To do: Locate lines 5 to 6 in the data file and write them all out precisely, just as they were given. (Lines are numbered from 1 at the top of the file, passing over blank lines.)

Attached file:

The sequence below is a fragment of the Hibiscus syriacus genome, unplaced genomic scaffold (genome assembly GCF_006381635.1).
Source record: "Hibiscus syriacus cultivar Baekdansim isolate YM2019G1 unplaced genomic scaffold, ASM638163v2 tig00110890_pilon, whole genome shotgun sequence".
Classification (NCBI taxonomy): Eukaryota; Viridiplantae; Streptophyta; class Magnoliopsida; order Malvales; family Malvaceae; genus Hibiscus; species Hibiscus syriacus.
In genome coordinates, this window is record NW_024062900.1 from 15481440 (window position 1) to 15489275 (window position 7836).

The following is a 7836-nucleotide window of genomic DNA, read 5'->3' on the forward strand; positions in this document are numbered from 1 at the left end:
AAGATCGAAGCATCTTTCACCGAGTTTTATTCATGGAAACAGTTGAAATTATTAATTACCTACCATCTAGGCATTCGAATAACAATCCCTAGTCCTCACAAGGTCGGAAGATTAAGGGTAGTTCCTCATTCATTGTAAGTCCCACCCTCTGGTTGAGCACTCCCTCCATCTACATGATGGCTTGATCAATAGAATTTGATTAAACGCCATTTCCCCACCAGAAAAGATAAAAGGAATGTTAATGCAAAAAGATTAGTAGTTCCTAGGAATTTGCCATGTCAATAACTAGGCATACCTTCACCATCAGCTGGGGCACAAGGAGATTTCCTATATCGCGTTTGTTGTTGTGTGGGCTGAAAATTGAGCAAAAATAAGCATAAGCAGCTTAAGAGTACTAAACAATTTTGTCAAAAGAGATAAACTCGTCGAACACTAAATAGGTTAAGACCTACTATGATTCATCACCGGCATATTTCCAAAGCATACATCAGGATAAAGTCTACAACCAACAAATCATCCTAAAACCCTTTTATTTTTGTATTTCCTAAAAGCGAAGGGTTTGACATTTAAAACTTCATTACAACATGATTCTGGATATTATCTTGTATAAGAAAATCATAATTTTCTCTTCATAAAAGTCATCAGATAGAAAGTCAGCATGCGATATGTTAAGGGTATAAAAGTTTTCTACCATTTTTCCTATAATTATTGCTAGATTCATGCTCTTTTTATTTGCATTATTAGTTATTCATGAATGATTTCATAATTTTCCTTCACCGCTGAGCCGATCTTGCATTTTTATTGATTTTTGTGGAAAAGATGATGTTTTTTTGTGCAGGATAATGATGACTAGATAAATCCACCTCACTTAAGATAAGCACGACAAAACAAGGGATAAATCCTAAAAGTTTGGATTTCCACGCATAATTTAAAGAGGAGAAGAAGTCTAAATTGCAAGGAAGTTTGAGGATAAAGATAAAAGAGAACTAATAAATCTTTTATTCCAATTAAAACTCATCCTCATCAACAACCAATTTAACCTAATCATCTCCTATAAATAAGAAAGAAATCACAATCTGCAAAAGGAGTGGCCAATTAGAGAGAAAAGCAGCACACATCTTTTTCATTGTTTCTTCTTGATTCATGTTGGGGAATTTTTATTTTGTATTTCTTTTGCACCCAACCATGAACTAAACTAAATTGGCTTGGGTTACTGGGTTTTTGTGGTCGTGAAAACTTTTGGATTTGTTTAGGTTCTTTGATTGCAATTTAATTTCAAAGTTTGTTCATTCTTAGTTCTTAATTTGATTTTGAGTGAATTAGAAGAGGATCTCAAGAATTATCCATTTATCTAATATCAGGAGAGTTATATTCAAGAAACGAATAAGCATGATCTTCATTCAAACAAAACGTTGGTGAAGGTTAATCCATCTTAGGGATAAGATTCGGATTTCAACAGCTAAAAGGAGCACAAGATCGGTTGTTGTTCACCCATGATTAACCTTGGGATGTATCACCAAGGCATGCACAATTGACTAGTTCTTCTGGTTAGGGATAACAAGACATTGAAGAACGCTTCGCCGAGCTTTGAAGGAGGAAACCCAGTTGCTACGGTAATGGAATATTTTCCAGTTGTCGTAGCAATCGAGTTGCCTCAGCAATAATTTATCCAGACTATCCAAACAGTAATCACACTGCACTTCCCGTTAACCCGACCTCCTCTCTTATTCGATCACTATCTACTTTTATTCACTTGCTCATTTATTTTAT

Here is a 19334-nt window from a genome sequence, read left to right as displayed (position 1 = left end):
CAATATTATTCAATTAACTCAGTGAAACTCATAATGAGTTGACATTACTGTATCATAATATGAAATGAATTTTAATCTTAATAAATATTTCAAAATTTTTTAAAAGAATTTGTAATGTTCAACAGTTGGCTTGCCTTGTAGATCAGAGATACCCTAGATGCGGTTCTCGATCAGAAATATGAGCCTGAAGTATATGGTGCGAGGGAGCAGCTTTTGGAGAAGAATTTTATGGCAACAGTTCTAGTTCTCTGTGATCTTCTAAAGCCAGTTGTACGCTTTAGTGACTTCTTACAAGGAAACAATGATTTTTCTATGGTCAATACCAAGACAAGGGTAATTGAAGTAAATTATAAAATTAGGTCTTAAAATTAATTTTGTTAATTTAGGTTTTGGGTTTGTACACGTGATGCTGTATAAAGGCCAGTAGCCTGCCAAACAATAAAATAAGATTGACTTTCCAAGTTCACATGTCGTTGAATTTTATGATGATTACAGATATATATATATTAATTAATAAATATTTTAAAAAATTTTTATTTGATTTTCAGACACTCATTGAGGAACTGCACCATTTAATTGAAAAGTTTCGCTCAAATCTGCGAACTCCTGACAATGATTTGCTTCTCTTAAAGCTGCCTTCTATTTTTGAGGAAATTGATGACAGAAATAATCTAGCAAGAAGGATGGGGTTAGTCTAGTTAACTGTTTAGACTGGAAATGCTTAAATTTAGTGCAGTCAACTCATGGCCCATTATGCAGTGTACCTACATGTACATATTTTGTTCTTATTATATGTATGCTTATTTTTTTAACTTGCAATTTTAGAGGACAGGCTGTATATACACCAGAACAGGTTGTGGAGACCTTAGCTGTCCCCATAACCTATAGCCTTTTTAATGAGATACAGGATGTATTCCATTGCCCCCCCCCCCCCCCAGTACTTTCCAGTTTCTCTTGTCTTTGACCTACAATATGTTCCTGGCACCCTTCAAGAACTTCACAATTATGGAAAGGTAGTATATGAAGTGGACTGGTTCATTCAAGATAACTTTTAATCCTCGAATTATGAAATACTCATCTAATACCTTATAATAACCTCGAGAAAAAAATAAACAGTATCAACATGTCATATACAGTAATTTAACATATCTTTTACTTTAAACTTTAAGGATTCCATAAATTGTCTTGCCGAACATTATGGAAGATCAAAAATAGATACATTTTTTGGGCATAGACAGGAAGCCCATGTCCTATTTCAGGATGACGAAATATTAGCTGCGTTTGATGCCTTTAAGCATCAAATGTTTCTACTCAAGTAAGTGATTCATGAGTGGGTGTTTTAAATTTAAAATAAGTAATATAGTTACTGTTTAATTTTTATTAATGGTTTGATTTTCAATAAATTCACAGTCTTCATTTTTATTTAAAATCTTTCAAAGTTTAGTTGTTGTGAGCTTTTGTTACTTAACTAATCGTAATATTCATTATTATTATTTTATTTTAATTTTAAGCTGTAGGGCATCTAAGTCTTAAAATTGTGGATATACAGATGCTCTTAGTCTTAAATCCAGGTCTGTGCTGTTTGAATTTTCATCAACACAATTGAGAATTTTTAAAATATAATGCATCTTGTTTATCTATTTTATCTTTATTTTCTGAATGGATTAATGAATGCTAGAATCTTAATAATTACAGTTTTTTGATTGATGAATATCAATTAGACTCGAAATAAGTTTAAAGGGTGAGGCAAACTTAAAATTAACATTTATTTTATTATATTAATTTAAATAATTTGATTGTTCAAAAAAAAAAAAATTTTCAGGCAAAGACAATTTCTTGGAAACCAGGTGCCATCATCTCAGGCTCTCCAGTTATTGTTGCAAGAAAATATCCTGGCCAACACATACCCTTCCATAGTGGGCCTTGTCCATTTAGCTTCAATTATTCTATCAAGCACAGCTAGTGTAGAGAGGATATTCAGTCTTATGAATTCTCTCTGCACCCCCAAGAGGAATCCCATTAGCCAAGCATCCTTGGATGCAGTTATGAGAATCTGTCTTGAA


The following is a 7836-nucleotide window of genomic DNA, read 5'->3' on the forward strand; positions in this document are numbered from 1 at the left end:
AAGATCGAAGCATCTTTCACCGAGTTTTATTCATGGAAACAGTTGAAATTATTAATTACCTACCATCTAGGCATTCGAATAACAATCCCTAGTCCTCACAAGGTCGGAAGATTAAGGGTAGTTCCTCATTCATTGTAAGTCCCACCCTCTGGTTGAGCACTCCCTCCATCTACATGATGGCTTGATCAATAGAATTTGATTAAACGCCATTTCCCCACCAGAAAAGATAAAAGGAATGTTAATGCAAAAAGATTAGTAGTTCCTAGGAATTTGCCATGTCAATAACTAGGCATACCTTCACCATCAGCTGGGGCACAAGGAGATTTCCTATATCGCGTTTGTTGTTGTGTGGGCTGAAAATTGAGCAAAAATAAGCATAAGCAGCTTAAGAGTACTAAACAATTTTGTCAAAAGAGATAAACTCGTCGAACACTAAATAGGTTAAGACCTACTATGATTCATCACCGGCATATTTCCAAAGCATACATCAGGATAAAGTCTACAACCAACAAATCATCCTAAAACCCTTTTATTTTTGTATTTCCTAAAAGCGAAGGGTTTGACATTTAAAACTTCATTACAACATGATTCTGGATATTATCTTGTATAAGAAAATCATAATTTTCTCTTCATAAAAGTCATCAGATAGAAAGTCAGCATGCGATATGTTAAGGGTATAAAAGTTTTCTACCATTTTTCCTATAATTATTGCTAGATTCATGCTCTTTTTATTTGCATTATTAGTTATTCATGAATGATTTCATAATTTTCCTTCACCGCTGAGCCGATCTTGCATTTTTATTGATTTTTGTGGAAAAGATGATGTTTTTTTGTGCAGGATAATGATGACTAGATAAATCCACCTCACTTAAGATAAGCACGACAAAACAAGGGATAAATCCTAAAAGTTTGGATTTCCACGCATAATTTAAAGAGGAGAAGAAGTCTAAATTGCAAGGAAGTTTGAGGATAAAGATAAAAGAGAACTAATAAATCTTTTATTCCAATTAAAACTCATCCTCATCAACAACCAATTTAACCTAATCATCTCCTATAAATAAGAAAGAAATCACAATCTGCAAAAGGAGTGGCCAATTAGAGAGAAAAGCAGCACACATCTTTTTCATTGTTTCTTCTTGATTCATGTTGGGGAATTTTTATTTTGTATTTCTTTTGCACCCAACCATGAACTAAACTAAATTGGCTTGGGTTACTGGGTTTTTGTGGTCGTGAAAACTTTTGGATTTGTTTAGGTTCTTTGATTGCAATTTAATTTCAAAGTTTGTTCATTCTTAGTTCTTAATTTGATTTTGAGTGAATTAGAAGAGGATCTCAAGAATTATCCATTTATCTAATATCAGGAGAGTTATATTCAAGAAACGAATAAGCATGATCTTCATTCAAACAAAACGTTGGTGAAGGTTAATCCATCTTAGGGATAAGATTCGGATTTCAACAGCTAAAAGGAGCACAAGATCGGTTGTTGTTCACCCATGATTAACCTTGGGATGTATCACCAAGGCATGCACAATTGACTAGTTCTTCTGGTTAGGGATAACAAGACATTGAAGAACGCTTCGCCGAGCTTTGAAGGAGGAAACCCAGTTGCTACGGTAATGGAATATTTTCCAGTTGTCGTAGCAATCGAGTTGCCTCAGCAATAATTTATCCAGACTATCCAAACAGTAATCACACTGCACTTCCCGTTAACCCGACCTCCTCTCTTATTCGATCACTATCTACTTTTATTCACTTGCTCATTTATTTTAT